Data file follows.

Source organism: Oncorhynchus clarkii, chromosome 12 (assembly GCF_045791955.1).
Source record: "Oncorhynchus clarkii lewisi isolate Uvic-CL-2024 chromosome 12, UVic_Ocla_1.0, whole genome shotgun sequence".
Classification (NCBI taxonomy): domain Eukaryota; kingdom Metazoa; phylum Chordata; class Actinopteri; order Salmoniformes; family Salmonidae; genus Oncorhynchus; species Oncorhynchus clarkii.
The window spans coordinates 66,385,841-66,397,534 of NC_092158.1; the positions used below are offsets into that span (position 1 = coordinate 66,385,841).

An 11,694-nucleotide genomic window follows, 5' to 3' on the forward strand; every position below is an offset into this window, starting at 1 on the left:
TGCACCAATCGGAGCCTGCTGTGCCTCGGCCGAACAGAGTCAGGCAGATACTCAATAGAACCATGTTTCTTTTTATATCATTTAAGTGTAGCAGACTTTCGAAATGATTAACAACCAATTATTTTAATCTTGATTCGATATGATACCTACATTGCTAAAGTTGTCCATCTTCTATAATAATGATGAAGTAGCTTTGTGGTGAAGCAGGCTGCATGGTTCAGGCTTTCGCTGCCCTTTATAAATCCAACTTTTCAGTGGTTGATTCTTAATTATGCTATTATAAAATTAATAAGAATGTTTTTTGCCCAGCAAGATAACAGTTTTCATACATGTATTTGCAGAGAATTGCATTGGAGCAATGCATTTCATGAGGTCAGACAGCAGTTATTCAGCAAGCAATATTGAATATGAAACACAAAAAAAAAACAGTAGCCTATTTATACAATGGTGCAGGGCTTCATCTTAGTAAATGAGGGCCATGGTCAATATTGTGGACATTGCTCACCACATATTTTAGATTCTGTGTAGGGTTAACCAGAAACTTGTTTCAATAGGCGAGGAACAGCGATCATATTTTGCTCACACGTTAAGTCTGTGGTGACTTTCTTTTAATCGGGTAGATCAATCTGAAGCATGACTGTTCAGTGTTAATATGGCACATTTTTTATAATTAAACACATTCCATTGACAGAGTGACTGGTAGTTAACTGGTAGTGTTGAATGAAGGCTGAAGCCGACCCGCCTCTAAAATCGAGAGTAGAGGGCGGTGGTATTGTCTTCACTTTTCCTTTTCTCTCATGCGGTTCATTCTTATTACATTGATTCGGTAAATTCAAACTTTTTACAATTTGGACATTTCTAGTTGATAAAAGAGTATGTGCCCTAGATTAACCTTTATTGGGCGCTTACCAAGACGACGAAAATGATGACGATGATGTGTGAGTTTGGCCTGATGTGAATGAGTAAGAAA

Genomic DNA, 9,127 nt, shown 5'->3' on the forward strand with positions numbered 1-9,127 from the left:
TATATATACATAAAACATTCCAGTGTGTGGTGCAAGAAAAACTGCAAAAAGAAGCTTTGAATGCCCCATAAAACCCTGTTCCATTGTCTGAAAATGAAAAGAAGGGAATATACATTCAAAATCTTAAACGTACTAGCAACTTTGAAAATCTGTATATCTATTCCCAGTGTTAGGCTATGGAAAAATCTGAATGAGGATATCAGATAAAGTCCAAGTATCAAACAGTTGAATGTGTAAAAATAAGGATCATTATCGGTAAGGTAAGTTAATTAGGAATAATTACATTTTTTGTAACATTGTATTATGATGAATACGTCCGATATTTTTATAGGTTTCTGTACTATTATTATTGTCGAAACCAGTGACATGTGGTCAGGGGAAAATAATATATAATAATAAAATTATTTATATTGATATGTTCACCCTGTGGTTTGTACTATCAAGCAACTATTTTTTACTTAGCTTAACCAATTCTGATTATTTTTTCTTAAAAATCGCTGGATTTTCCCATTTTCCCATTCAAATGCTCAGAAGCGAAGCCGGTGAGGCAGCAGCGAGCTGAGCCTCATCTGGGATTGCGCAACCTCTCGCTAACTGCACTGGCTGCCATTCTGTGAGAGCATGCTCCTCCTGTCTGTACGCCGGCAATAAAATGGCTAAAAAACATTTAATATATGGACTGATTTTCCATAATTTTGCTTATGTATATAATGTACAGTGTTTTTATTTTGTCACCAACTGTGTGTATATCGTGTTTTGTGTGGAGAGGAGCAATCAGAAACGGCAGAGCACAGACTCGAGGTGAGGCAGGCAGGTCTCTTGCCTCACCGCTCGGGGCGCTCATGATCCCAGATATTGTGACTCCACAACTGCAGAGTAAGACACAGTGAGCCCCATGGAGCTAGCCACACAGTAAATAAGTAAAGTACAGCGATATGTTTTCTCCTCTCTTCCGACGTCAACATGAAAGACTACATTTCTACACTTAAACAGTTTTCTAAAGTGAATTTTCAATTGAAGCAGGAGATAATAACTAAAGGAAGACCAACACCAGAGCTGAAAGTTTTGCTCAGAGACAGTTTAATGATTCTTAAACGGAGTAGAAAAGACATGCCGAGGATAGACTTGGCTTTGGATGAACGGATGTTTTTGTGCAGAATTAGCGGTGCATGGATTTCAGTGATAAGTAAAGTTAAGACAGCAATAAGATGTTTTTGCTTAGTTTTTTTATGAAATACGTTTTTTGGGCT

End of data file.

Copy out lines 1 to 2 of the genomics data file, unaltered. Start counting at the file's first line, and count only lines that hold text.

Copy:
Source organism: Oncorhynchus clarkii, chromosome 12 (assembly GCF_045791955.1).
Source record: "Oncorhynchus clarkii lewisi isolate Uvic-CL-2024 chromosome 12, UVic_Ocla_1.0, whole genome shotgun sequence".